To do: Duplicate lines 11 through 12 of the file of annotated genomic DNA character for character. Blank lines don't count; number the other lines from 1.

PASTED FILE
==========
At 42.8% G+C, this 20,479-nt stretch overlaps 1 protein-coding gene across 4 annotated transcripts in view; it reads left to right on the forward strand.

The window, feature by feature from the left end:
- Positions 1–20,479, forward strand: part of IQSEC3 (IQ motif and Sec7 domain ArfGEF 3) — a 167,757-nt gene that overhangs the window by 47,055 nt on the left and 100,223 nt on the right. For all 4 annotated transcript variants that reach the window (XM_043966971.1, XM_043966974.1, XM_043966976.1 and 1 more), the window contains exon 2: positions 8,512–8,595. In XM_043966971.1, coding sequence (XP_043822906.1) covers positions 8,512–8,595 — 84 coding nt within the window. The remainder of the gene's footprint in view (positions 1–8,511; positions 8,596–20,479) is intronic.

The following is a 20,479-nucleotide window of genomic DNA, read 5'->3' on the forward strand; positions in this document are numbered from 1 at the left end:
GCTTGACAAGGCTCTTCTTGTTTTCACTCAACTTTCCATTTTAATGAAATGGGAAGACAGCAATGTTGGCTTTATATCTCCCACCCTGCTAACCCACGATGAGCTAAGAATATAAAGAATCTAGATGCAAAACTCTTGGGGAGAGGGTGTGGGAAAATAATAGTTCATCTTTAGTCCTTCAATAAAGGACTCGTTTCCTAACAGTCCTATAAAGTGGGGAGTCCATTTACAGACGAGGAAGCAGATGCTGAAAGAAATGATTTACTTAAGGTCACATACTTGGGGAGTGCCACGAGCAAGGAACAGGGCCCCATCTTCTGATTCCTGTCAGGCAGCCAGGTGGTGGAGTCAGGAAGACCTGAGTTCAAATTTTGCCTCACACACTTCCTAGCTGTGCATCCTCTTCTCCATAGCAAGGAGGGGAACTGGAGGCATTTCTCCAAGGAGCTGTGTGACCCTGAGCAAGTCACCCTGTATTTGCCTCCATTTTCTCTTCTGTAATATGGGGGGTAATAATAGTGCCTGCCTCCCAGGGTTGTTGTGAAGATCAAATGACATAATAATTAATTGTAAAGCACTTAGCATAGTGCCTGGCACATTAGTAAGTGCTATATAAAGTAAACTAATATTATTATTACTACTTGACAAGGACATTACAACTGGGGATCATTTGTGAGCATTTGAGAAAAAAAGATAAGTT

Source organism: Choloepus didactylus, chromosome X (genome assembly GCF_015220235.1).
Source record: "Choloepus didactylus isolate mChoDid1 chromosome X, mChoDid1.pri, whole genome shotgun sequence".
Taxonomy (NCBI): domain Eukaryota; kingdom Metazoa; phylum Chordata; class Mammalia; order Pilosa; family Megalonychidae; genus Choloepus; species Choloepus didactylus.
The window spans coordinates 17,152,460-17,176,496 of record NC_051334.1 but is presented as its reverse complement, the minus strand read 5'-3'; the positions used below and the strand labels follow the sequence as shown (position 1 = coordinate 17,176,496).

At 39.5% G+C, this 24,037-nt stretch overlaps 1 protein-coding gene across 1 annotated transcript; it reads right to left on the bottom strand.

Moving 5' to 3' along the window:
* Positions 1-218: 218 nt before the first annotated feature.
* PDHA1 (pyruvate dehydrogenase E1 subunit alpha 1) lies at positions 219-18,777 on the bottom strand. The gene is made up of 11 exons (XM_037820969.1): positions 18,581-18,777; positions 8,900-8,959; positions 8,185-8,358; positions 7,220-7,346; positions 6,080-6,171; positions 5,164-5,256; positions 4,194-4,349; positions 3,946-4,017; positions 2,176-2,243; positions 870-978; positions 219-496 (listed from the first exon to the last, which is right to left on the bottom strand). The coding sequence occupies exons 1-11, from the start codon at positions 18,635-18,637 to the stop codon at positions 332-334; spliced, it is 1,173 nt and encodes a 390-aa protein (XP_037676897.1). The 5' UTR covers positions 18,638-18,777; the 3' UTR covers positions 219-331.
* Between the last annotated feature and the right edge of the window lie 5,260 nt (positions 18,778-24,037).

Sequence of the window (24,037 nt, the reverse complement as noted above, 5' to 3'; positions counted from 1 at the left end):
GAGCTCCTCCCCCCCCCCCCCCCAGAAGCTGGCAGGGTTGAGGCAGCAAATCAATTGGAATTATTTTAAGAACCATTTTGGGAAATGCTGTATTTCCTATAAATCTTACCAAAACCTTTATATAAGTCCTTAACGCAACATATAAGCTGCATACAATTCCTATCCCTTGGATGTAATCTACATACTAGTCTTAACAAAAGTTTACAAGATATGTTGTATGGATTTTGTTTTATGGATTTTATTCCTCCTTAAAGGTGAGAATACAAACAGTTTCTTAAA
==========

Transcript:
Moving 5' to 3' along the window:
* Positions 1-218: 218 nt before the first annotated feature.